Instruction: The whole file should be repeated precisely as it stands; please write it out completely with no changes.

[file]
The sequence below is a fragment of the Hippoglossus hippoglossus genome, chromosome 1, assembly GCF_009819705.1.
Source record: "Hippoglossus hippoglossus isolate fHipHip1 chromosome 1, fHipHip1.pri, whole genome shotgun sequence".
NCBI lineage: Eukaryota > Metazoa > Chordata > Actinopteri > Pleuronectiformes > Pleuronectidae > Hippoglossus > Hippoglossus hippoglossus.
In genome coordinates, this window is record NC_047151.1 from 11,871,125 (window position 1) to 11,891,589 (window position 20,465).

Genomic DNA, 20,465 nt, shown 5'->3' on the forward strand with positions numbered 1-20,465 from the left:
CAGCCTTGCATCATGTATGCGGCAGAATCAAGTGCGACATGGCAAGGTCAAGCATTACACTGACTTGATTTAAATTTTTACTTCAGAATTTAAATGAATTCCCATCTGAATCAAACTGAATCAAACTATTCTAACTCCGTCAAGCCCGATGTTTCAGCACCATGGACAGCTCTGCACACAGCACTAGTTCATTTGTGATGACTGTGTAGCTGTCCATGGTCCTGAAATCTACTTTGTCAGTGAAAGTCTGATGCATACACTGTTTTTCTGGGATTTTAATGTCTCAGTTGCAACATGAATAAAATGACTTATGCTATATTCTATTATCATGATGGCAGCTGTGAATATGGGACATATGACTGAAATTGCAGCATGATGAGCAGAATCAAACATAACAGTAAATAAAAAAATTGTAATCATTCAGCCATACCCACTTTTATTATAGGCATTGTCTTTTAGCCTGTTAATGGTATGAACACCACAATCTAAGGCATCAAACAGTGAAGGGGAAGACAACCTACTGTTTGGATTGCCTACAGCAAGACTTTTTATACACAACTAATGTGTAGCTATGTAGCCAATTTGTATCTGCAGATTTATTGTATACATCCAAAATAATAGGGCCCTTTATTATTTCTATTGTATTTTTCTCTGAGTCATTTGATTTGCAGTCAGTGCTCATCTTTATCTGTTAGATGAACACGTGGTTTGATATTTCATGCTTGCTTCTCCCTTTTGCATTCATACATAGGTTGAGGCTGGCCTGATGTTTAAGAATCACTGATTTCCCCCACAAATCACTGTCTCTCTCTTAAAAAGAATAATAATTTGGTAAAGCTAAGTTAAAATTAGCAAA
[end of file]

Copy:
The sequence below is a fragment of the Hippoglossus hippoglossus genome, chromosome 1, assembly GCF_009819705.1.
Source record: "Hippoglossus hippoglossus isolate fHipHip1 chromosome 1, fHipHip1.pri, whole genome shotgun sequence".
NCBI lineage: Eukaryota > Metazoa > Chordata > Actinopteri > Pleuronectiformes > Pleuronectidae > Hippoglossus > Hippoglossus hippoglossus.
In genome coordinates, this window is record NC_047151.1 from 11,871,125 (window position 1) to 11,891,589 (window position 20,465).

Genomic DNA, 20,465 nt, shown 5'->3' on the forward strand with positions numbered 1-20,465 from the left:
CAGCCTTGCATCATGTATGCGGCAGAATCAAGTGCGACATGGCAAGGTCAAGCATTACACTGACTTGATTTAAATTTTTACTTCAGAATTTAAATGAATTCCCATCTGAATCAAACTGAATCAAACTATTCTAACTCCGTCAAGCCCGATGTTTCAGCACCATGGACAGCTCTGCACACAGCACTAGTTCATTTGTGATGACTGTGTAGCTGTCCATGGTCCTGAAATCTACTTTGTCAGTGAAAGTCTGATGCATACACTGTTTTTCTGGGATTTTAATGTCTCAGTTGCAACATGAATAAAATGACTTATGCTATATTCTATTATCATGATGGCAGCTGTGAATATGGGACATATGACTGAAATTGCAGCATGATGAGCAGAATCAAACATAACAGTAAATAAAAAAATTGTAATCATTCAGCCATACCCACTTTTATTATAGGCATTGTCTTTTAGCCTGTTAATGGTATGAACACCACAATCTAAGGCATCAAACAGTGAAGGGGAAGACAACCTACTGTTTGGATTGCCTACAGCAAGACTTTTTATACACAACTAATGTGTAGCTATGTAGCCAATTTGTATCTGCAGATTTATTGTATACATCCAAAATAATAGGGCCCTTTATTATTTCTATTGTATTTTTCTCTGAGTCATTTGATTTGCAGTCAGTGCTCATCTTTATCTGTTAGATGAACACGTGGTTTGATATTTCATGCTTGCTTCTCCCTTTTGCATTCATACATAGGTTGAGGCTGGCCTGATGTTTAAGAATCACTGATTTCCCCCACAAATCACTGTCTCTCTCTTAAAAAGAATAATAATTTGGTAAAGCTAAGTTAAAATTAGCAAA